Yesterday, through a trick of acoustics, I thought I heard the baby crawling in the kitchen. The kitchen features a door that leads to the basement stairs, and we keep the door open there, so that the dog can go down at her leisure and access her bowl and things there. So when I thought the baby was in the kitchen alone, I raced in a panic to the kitchen, shouting, pulse racing, imagining that the worst was about to happen.

It was only the way my head had been angled, though, and likely also attributable to the fact that I was distracted with some work, that lead me to believe there was danger, when in reality the baby was crawling peacefully right behind me.

When my partner asked what on earth had gotten into me, I hardly understood, myself. I could have sworn that something just awful was about to happen to the baby. He demanded to know why I don’t trust that he was faithfully watching the baby, as I had asked him, so that I could tend to my work. Of course my little panic episode had absolutely nothing to do with my trust in him, but in that moment I was too worked up to explain what was happening in my head.

It wasn’t until later that I was able to draw a line of pattern in my life over the last several years, dating back to when my husband passed away. He died in such a sudden, unexpected and inexplicable, violent way, that my trust in the normal patterns of the world is irreparably damaged. I will never take things for granted the way I used to, before everything changed. Even if I wanted to – and I do, because maybe then I could relax a bit – I can’t unsee what I saw, I can’t undo what happened. This is what PTSD does to people.

I haven’t interviewed others on the subject, so I’m not an expert, but I do know that my life and my soul are changed because of my experiences. I believe that’s generally how it works; our experiences condition and shape us to see the world through varying perspectives. That’s why you and I like different things or get excited about different subjects.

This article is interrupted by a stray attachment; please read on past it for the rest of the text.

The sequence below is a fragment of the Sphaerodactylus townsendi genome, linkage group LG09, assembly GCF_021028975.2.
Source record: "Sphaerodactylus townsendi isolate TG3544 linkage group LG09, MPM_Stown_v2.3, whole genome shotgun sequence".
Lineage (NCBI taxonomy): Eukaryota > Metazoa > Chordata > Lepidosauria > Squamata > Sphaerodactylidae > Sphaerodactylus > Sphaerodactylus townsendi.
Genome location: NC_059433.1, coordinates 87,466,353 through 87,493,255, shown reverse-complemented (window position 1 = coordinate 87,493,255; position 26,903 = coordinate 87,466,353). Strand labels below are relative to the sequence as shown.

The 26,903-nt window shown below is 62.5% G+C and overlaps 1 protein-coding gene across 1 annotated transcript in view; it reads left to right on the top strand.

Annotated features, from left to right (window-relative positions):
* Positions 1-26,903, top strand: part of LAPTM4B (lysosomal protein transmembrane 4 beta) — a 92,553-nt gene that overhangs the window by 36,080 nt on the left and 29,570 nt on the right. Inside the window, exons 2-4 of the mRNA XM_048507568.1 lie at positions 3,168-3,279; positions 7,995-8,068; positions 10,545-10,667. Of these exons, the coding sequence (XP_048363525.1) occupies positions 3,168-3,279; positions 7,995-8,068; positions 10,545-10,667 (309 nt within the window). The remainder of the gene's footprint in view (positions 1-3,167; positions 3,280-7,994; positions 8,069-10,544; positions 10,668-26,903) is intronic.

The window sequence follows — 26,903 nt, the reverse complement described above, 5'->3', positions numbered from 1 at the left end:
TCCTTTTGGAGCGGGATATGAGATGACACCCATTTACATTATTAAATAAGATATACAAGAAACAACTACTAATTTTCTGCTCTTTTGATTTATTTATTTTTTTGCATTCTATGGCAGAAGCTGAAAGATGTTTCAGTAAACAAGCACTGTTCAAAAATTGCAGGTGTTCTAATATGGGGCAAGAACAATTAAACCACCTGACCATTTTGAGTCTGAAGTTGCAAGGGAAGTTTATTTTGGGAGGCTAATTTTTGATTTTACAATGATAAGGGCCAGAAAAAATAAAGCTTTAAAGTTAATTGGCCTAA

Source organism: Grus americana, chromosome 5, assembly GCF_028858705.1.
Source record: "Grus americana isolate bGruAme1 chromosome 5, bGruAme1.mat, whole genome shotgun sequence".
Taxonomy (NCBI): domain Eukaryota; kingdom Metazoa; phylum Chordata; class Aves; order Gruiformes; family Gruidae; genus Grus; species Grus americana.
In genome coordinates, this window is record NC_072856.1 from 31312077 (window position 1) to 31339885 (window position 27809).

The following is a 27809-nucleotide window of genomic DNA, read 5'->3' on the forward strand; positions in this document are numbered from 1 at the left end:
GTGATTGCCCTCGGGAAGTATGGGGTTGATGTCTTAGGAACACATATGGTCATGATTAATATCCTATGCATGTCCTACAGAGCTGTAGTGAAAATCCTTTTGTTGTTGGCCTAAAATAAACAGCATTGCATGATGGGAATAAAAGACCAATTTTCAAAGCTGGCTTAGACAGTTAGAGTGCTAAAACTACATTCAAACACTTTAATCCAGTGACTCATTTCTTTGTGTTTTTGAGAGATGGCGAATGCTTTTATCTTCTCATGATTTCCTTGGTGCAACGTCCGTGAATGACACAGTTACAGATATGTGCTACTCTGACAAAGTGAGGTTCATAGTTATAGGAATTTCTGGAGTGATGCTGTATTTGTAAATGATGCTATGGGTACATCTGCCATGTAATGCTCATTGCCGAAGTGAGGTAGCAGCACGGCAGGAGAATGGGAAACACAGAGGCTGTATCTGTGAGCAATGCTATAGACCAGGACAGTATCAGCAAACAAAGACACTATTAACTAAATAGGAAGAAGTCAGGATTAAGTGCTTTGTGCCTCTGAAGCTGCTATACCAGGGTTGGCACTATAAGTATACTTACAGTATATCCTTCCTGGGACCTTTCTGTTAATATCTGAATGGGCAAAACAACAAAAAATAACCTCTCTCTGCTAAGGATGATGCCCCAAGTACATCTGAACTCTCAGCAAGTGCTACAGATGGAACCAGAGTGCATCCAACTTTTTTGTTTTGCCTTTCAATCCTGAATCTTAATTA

It’s funny how I expect that time is going to bring me to a new place as a soul. That is, I felt a little frustrated that I am “still freaking out” so easily. I guess enough time has passed for me to conclude that it doesn’t really go away. The only thing I have found that helps me maintain a generally calmer neutral position is meditation. And the difference that it makes is related directly to how much I do it.

If you want to give it a shot, but have never tried, it’s easier than you think. Set your phone to go off in 5 minutes from now. For those 5 minutes, listen to the sound of your breath. Feel your body subtly moving as you breathe. When you have thoughts and get distracted from what you’re doing, come back and think about your breath again. And that’s it, to get you started. That’s all you do.

As you get better at it, you’ll be able to do much cooler stuff with it, like regulate your heartbeat and body temperature, and some say even heal your illnesses and have out-of-body experiences if you wish. But in any case, it helps you to relax and concentrate and control intrusive thoughts. Which, if you struggle as I do, is a huge relief.

Buy from Amazon, Barnes and Noble or Google Books